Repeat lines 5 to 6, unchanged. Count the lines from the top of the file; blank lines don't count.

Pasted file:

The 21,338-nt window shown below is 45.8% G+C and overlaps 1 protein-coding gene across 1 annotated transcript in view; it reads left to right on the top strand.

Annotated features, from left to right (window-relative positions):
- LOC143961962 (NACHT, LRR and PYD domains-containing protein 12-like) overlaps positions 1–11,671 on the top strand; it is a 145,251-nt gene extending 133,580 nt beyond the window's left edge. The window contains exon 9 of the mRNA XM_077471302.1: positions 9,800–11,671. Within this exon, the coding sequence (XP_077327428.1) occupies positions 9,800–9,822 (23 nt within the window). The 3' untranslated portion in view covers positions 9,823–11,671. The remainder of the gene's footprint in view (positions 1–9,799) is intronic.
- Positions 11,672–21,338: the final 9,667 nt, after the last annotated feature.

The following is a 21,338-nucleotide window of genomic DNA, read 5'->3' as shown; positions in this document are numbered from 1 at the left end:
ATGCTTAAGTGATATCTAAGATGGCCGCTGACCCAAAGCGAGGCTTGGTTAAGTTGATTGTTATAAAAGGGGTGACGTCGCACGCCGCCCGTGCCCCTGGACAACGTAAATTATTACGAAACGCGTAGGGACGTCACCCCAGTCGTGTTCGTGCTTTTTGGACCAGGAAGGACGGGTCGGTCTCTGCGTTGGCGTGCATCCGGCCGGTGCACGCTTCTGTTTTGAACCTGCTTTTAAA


The following is a 21,338-nucleotide window of genomic DNA, read 5'->3' as shown; positions in this document are numbered from 1 at the left end:
ATGCTTAAGTGATATCTAAGATGGCCGCTGACCCAAAGCGAGGCTTGGTTAAGTTGATTGTTATAAAAGGGGTGACGTCGCACGCCGCCCGTGCCCCTGGACAACGTAAATTATTACGAAACGCGTAGGGACGTCACCCCAGTCGTGTTCGTGCTTTTTGGACCAGGAAGGACGGGTCGGTCTCTGCGTTGGCGTGCATCCGGCCGGTGCACGCTTCTGTTTTGAACCTGCTTTTAAA